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Gender Stereotyping and Toys: Girls Like to Play with LEGOs Too!

Gender Stereotyping and Toys: Girls Like to Play with LEGOs Too!

A seven-year-old girl made headlines because of her sheer awesomeness. In a letter dated January 25, Charlotte wrote to the LEGO company and asked them why “there are more lego boy people and barely any lego girls.” She goes on to express her disappointment (seriously, this is one articulate and talented seven year old) that the LEGOs are divided into two sections, boys and girls, and “all the girls did was sit at home, go to the beach, and shop, and they had no jobs.”

Talk about a biting indictment.

LEGO has responded to Charlotte’s letter (which has been tweeted and shared on Facebook and generally gone viral) admitting that she’s right, and that they’ll try to do better in the future.

Typecasting gender can be a dangerous thing, especially at a young age, and it’s sad that LEGO is still stuck in the 1950s when it comes to young girls. So many engineers say their interest started with LEGOs and other such toys; what does it say when there aren’t equal offerings for girls?

Goldieblox, a company you might have heard of by now because their Superbowl ad has gone viral (or because they parodied the Beastie Boys song “Girls”), is a toy company that markets towards young girls, but instead of offering dolls or EZ Bake Ovens, they feature engineering toys. “Construction toys develop and early interest in [science, technology, engineering, and math], but for over a hundred years, they’ve been considered ‘boys’ toys,’” their website says. Their aim is to get young girls building and designing, inspiring a love for STEM subjects at a young age.

But some wonder if toys directed at girls are really what’s necessary. Instead, why not make gender neutral toys? Toys like SpaceRail Marble Roller Coaster (you can actually design your own roller coaster and build it—where were these awesome toys when we were children??), Snap Circuits (hello, electrical engineering!), and Magna-Tiles aren’t marketed towards boys or girls. Instead, they aim to appeal to all children.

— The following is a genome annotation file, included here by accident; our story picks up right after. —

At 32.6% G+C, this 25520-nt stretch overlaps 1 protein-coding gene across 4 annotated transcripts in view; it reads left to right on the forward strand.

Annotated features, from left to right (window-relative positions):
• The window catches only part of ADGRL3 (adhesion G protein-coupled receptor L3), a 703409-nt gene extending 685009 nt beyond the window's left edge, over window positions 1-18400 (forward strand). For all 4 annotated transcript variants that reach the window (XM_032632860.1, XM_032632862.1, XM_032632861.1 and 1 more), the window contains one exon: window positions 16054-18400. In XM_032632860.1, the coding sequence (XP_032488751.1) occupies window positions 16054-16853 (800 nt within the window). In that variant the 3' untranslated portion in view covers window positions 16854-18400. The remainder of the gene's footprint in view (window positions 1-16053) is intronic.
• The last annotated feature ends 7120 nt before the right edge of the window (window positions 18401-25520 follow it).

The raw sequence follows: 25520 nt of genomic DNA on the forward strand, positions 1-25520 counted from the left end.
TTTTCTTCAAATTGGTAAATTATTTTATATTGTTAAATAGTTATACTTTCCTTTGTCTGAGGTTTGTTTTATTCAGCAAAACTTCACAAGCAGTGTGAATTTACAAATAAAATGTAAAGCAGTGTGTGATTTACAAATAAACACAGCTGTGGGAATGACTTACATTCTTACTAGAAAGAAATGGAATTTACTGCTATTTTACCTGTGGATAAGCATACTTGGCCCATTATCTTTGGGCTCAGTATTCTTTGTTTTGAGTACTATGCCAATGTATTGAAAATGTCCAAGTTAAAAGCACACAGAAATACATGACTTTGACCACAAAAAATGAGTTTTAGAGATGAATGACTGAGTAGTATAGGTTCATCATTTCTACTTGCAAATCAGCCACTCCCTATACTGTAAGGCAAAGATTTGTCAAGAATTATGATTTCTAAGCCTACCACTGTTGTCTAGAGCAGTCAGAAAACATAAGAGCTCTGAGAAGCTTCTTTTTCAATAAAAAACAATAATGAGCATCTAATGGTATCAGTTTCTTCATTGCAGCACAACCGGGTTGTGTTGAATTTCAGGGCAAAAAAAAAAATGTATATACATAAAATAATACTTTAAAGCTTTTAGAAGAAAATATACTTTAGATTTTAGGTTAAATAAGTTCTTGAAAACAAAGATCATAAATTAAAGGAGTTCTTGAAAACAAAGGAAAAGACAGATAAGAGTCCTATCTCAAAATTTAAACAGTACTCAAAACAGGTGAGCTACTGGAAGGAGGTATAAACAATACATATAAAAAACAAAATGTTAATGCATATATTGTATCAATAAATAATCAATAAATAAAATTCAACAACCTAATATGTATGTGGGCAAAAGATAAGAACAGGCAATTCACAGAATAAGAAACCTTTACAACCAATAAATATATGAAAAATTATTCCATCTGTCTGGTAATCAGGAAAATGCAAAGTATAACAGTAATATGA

But when girls have had the idea that they should like makeup and princesses, rather than blocks and building toys, drilled into them from a young age, is gender neutral good enough? Girls can like pink and also be electrical engineers. Maybe we need toys like Goldieblox because girls can see that it’s made for them, and it’s okay for them to enjoy these areas that are usually reserved for boys. But by focusing gender neutral toys, rather than toys for girls and toys for boys, you dispel the myth of gendered toys entirely.

It’s not an easy discussion; there are good arguments on both sides. While we know we should do anything and everything to challenge girls as much as possible, are toys specifically for girls necessary? Or should we start accepting that generally, toys need to be gender neutral?

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About the Author
Swapna Krishna

Swapna is a Washington, DC-based freelance editor who loves all things space and sci fi. You can find her book reviews at S. Krishna’s Books ( and on Twitter at @skrishna.

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